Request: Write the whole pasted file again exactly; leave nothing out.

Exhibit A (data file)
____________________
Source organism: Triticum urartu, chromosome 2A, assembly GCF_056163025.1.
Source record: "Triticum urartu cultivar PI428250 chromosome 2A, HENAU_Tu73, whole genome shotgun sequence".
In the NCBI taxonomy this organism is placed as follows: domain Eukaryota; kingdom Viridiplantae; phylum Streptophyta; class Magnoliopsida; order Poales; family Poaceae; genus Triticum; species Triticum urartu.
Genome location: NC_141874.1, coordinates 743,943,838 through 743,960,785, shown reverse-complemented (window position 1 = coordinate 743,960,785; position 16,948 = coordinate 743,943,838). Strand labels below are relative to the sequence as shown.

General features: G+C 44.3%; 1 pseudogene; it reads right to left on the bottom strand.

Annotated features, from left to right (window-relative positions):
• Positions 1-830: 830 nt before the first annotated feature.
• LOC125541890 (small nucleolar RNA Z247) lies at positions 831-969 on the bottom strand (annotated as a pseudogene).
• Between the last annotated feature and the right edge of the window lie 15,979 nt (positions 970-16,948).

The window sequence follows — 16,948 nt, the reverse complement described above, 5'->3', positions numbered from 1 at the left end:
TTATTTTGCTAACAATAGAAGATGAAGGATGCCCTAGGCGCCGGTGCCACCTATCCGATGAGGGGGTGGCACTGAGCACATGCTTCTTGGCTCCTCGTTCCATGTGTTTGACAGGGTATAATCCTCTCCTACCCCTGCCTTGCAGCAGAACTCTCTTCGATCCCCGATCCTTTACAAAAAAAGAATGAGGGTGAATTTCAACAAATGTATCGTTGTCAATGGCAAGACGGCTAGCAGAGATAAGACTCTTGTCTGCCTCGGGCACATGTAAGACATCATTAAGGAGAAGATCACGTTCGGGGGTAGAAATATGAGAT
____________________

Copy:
Source organism: Triticum urartu, chromosome 2A, assembly GCF_056163025.1.
Source record: "Triticum urartu cultivar PI428250 chromosome 2A, HENAU_Tu73, whole genome shotgun sequence".
In the NCBI taxonomy this organism is placed as follows: domain Eukaryota; kingdom Viridiplantae; phylum Streptophyta; class Magnoliopsida; order Poales; family Poaceae; genus Triticum; species Triticum urartu.
Genome location: NC_141874.1, coordinates 743,943,838 through 743,960,785, shown reverse-complemented (window position 1 = coordinate 743,960,785; position 16,948 = coordinate 743,943,838). Strand labels below are relative to the sequence as shown.

General features: G+C 44.3%; 1 pseudogene; it reads right to left on the bottom strand.

Annotated features, from left to right (window-relative positions):
• Positions 1-830: 830 nt before the first annotated feature.
• LOC125541890 (small nucleolar RNA Z247) lies at positions 831-969 on the bottom strand (annotated as a pseudogene).
• Between the last annotated feature and the right edge of the window lie 15,979 nt (positions 970-16,948).

The window sequence follows — 16,948 nt, the reverse complement described above, 5'->3', positions numbered from 1 at the left end:
TTATTTTGCTAACAATAGAAGATGAAGGATGCCCTAGGCGCCGGTGCCACCTATCCGATGAGGGGGTGGCACTGAGCACATGCTTCTTGGCTCCTCGTTCCATGTGTTTGACAGGGTATAATCCTCTCCTACCCCTGCCTTGCAGCAGAACTCTCTTCGATCCCCGATCCTTTACAAAAAAAGAATGAGGGTGAATTTCAACAAATGTATCGTTGTCAATGGCAAGACGGCTAGCAGAGATAAGACTCTTGTCTGCCTCGGGCACATGTAAGACATCATTAAGGAGAAGATCACGTTCGGGGGTAGAAATATGAGAT